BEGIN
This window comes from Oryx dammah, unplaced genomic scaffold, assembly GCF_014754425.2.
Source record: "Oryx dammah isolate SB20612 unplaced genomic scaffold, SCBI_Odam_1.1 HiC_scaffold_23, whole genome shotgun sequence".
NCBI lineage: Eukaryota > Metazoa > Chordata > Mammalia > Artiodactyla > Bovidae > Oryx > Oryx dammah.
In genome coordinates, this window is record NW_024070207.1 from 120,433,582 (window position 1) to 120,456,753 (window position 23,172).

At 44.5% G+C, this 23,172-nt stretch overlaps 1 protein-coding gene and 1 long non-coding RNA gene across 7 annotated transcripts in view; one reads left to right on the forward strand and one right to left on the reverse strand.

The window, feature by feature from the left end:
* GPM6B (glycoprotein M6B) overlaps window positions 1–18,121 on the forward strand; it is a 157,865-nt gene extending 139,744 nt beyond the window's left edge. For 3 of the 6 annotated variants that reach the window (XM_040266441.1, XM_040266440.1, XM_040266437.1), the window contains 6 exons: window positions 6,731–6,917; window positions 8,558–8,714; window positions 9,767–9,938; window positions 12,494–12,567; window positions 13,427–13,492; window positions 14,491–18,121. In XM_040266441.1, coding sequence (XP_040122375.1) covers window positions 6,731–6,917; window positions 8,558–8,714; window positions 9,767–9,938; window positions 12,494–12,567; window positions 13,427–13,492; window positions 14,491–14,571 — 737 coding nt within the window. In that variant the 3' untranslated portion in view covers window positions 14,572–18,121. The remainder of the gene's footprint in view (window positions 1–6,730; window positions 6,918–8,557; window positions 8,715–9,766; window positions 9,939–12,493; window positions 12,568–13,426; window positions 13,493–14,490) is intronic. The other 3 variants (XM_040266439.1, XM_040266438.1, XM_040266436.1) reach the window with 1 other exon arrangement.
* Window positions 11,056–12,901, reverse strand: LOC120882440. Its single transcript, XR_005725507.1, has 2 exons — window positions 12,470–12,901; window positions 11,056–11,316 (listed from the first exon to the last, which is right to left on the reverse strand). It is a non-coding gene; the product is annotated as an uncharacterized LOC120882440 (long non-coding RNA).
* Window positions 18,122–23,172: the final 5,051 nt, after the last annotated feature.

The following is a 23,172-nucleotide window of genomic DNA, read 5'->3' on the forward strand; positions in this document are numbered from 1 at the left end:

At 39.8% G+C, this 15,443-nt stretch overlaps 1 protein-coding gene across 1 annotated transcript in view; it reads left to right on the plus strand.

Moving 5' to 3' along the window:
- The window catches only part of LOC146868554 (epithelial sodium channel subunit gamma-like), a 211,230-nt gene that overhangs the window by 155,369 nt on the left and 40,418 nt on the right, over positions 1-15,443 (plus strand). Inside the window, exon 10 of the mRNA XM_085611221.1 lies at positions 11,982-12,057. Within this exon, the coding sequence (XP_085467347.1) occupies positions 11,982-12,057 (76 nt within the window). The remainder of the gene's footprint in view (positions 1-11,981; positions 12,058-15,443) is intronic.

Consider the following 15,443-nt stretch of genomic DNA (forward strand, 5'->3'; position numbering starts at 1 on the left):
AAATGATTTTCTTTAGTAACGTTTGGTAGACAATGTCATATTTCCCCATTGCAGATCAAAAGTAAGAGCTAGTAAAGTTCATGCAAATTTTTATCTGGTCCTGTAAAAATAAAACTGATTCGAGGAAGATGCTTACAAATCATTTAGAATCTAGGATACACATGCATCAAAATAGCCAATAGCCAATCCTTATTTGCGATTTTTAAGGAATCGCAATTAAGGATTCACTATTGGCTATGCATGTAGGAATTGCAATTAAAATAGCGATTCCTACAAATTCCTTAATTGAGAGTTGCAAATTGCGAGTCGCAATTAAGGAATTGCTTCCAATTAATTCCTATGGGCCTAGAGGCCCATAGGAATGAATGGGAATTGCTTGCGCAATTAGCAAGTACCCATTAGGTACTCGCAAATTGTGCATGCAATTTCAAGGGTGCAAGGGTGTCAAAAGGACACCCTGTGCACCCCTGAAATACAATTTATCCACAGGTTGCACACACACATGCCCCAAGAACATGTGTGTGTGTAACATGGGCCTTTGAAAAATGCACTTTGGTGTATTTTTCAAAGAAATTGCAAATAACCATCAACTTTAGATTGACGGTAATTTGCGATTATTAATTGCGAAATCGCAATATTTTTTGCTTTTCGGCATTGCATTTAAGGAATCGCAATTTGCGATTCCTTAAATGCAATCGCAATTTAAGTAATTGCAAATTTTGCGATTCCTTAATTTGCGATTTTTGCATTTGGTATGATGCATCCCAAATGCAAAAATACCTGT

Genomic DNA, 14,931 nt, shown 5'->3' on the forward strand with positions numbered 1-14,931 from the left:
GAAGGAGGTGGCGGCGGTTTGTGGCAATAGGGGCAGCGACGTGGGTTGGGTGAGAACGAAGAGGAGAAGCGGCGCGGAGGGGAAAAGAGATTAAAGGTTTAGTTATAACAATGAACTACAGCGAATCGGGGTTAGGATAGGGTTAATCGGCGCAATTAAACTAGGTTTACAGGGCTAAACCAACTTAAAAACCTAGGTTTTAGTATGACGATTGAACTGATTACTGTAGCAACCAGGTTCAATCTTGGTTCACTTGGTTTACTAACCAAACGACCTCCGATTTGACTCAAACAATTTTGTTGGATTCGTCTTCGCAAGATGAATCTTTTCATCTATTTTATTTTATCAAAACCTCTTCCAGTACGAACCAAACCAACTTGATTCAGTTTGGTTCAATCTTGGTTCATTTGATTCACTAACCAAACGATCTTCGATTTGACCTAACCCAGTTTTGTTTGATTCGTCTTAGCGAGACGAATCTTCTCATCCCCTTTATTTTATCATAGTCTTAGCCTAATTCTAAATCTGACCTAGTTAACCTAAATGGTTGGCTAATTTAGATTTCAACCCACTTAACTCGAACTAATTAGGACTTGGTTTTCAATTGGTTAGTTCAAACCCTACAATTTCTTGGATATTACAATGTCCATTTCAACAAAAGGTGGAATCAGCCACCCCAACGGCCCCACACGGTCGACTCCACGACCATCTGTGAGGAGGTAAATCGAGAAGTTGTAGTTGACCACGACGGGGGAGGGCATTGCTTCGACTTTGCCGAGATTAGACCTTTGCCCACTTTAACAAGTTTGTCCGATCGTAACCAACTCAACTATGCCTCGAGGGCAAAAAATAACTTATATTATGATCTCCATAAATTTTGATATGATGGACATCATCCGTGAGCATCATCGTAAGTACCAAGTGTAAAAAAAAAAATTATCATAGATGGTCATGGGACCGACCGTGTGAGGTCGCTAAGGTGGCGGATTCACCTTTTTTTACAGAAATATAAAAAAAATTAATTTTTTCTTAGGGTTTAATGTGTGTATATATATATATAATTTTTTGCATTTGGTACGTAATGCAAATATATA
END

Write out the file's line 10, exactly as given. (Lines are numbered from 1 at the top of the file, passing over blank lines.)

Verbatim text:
The following is a 23,172-nucleotide window of genomic DNA, read 5'->3' on the forward strand; positions in this document are numbered from 1 at the left end: